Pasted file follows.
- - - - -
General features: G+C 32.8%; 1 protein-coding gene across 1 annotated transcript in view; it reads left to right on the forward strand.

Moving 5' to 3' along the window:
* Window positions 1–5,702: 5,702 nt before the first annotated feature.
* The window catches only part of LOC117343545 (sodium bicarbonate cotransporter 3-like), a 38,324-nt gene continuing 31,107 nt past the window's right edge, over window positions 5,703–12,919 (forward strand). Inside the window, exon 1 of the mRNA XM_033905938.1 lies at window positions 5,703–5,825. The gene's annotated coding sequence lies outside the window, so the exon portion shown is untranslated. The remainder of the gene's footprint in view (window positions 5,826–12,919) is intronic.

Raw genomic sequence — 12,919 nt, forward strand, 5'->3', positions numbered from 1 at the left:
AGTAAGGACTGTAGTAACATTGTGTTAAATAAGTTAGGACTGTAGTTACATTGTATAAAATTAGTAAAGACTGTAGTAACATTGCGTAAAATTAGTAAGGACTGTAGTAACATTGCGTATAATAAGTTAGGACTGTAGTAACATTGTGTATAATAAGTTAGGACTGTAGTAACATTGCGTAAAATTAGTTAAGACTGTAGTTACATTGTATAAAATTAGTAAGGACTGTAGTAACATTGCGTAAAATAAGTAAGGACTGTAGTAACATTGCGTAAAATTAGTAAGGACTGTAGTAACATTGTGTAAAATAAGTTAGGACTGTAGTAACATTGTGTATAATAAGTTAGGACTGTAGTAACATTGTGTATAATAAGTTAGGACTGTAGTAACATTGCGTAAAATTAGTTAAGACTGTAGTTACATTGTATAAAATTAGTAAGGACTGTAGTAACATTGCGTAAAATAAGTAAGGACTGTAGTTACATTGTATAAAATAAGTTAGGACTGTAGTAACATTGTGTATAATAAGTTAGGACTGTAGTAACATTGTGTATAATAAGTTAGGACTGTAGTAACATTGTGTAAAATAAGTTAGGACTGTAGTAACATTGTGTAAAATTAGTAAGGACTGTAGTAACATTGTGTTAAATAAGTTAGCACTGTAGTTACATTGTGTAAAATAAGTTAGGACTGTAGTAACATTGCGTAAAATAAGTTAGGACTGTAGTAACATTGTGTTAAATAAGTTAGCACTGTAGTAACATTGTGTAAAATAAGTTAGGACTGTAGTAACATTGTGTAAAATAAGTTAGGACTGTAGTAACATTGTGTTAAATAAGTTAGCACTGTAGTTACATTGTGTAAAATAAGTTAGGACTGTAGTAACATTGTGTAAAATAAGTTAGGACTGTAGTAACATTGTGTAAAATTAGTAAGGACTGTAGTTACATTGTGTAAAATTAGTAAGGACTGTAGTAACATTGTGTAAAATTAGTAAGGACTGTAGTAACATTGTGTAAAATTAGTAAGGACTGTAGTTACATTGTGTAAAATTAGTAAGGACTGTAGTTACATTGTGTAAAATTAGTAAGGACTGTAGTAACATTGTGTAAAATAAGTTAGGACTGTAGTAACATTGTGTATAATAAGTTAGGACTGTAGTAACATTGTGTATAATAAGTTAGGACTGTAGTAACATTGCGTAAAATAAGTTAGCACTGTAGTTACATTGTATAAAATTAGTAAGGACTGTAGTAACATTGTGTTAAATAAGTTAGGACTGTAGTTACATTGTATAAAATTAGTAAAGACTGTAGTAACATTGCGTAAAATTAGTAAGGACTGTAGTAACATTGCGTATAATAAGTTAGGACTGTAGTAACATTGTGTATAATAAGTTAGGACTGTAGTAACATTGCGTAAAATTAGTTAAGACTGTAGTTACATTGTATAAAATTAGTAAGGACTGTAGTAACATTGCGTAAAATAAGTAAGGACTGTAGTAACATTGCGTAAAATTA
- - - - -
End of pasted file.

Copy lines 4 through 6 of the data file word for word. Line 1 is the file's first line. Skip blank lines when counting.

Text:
* The window catches only part of LOC117343545 (sodium bicarbonate cotransporter 3-like), a 38,324-nt gene continuing 31,107 nt past the window's right edge, over window positions 5,703–12,919 (forward strand). Inside the window, exon 1 of the mRNA XM_033905938.1 lies at window positions 5,703–5,825. The gene's annotated coding sequence lies outside the window, so the exon portion shown is untranslated. The remainder of the gene's footprint in view (window positions 5,826–12,919) is intronic.

Raw genomic sequence — 12,919 nt, forward strand, 5'->3', positions numbered from 1 at the left:
AGTAAGGACTGTAGTAACATTGTGTTAAATAAGTTAGGACTGTAGTTACATTGTATAAAATTAGTAAAGACTGTAGTAACATTGCGTAAAATTAGTAAGGACTGTAGTAACATTGCGTATAATAAGTTAGGACTGTAGTAACATTGTGTATAATAAGTTAGGACTGTAGTAACATTGCGTAAAATTAGTTAAGACTGTAGTTACATTGTATAAAATTAGTAAGGACTGTAGTAACATTGCGTAAAATAAGTAAGGACTGTAGTAACATTGCGTAAAATTAGTAAGGACTGTAGTAACATTGTGTAAAATAAGTTAGGACTGTAGTAACATTGTGTATAATAAGTTAGGACTGTAGTAACATTGTGTATAATAAGTTAGGACTGTAGTAACATTGCGTAAAATTAGTTAAGACTGTAGTTACATTGTATAAAATTAGTAAGGACTGTAGTAACATTGCGTAAAATAAGTAAGGACTGTAGTTACATTGTATAAAATAAGTTAGGACTGTAGTAACATTGTGTATAATAAGTTAGGACTGTAGTAACATTGTGTATAATAAGTTAGGACTGTAGTAACATTGTGTAAAATAAGTTAGGACTGTAGTAACATTGTGTAAAATTAGTAAGGACTGTAGTAACATTGTGTTAAATAAGTTAGCACTGTAGTTACATTGTGTAAAATAAGTTAGGACTGTAGTAACATTGCGTAAAATAAGTTAGGACTGTAGTAACATTGTGTTAAATAAGTTAGCACTGTAGTAACATTGTGTAAAATAAGTTAGGACTGTAGTAACATTGTGTAAAATAAGTTAGGACTGTAGTAACATTGTGTTAAATAAGTTAGCACTGTAGTTACATTGTGTAAAATAAGTTAGGACTGTAGTAACATTGTGTAAAATAAGTTAGGACTGTAGTAACATTGTGTAAAATTAGTAAGGACTGTAGTTACATTGTGTAAAATTAGTAAGGACTGTAGTAACATTGTGTAAAATTAGTAAGGACTGTAGTAACATTGTGTAAAATTAGTAAGGACTGTAGTTACATTGTGTAAAATTAGTAAGGACTGTAGTTACATTGTGTAAAATTAGTAAGGACTGTAGTAACATTGTGTAAAATAAGTTAGGACTGTAGTAACATTGTGTATAATAAGTTAGGACTGTAGTAACATTGTGTATAATAAGTTAGGACTGTAGTAACATTGCGTAAAATAAGTTAGCACTGTAGTTACATTGTATAAAATTAGTAAGGACTGTAGTAACATTGTGTTAAATAAGTTAGGACTGTAGTTACATTGTATAAAATTAGTAAAGACTGTAGTAACATTGCGTAAAATTAGTAAGGACTGTAGTAACATTGCGTATAATAAGTTAGGACTGTAGTAACATTGTGTATAATAAGTTAGGACTGTAGTAACATTGCGTAAAATTAGTTAAGACTGTAGTTACATTGTATAAAATTAGTAAGGACTGTAGTAACATTGCGTAAAATAAGTAAGGACTGTAGTAACATTGCGTAAAATTA